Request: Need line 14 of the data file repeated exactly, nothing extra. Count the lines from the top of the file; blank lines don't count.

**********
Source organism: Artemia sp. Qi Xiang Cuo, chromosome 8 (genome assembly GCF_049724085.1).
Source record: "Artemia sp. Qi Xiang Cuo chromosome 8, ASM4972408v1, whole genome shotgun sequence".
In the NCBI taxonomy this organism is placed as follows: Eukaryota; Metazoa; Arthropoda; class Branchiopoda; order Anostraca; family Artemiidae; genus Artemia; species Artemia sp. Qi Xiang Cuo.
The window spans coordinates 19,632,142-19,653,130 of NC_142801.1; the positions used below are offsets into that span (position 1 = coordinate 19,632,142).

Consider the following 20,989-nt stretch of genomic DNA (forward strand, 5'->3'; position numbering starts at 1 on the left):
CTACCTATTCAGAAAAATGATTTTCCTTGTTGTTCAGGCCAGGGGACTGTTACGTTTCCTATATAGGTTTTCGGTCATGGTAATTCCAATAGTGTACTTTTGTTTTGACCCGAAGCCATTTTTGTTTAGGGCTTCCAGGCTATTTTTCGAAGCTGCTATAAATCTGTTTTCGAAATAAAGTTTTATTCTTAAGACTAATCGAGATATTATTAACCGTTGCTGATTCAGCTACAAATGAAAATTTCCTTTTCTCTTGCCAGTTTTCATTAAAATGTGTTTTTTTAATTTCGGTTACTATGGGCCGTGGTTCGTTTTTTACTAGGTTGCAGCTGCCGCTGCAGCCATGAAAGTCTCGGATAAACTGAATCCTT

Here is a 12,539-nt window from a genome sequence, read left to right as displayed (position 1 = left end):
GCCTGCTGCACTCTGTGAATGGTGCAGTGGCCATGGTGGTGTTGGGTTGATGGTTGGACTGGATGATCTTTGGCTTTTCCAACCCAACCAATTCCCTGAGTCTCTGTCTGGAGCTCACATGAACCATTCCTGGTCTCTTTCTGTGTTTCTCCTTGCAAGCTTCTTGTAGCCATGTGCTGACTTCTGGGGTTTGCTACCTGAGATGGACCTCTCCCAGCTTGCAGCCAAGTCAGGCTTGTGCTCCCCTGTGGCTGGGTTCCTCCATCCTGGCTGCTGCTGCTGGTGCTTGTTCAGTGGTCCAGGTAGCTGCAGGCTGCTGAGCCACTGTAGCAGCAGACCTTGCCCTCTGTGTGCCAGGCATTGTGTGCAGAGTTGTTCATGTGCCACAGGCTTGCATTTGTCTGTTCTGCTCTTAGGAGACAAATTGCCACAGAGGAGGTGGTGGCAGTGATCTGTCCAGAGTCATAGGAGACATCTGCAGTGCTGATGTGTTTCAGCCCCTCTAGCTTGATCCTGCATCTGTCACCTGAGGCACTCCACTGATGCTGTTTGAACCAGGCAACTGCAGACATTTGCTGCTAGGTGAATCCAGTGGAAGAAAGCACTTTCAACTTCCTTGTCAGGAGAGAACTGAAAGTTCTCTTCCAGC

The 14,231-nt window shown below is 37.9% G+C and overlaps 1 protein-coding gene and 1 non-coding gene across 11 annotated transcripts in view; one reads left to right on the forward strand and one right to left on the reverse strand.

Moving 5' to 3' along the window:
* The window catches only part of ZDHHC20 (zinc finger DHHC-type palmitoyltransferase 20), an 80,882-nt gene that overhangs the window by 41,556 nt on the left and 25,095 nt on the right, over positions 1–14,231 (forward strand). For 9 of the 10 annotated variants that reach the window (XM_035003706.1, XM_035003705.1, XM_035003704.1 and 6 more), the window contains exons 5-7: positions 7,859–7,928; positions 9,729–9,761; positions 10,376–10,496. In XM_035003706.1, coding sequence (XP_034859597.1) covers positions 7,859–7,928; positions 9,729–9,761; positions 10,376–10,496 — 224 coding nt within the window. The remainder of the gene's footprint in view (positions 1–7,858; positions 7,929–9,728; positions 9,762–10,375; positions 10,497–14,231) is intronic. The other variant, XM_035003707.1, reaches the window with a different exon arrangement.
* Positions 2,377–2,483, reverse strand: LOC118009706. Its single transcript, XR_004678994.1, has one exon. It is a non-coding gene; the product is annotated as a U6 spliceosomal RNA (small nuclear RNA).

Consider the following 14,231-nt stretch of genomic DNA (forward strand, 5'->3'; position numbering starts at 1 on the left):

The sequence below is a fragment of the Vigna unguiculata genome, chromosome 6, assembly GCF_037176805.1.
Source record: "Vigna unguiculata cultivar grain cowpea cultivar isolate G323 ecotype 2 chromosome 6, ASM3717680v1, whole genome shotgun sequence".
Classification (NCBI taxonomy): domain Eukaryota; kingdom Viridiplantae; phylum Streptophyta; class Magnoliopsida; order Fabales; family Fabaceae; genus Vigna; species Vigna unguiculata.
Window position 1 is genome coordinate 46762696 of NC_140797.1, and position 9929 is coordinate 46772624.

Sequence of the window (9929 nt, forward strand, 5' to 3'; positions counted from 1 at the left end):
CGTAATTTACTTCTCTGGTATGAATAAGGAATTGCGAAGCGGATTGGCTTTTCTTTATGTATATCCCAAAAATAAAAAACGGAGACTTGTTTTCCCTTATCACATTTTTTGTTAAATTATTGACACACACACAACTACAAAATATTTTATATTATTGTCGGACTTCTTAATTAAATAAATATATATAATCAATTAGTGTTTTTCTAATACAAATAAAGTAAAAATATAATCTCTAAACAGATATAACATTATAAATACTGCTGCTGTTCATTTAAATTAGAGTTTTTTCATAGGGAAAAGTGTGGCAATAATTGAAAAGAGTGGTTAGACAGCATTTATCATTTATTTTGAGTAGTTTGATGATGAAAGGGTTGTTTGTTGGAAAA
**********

The sequence below is a fragment of the Vigna unguiculata genome, chromosome 6, assembly GCF_037176805.1.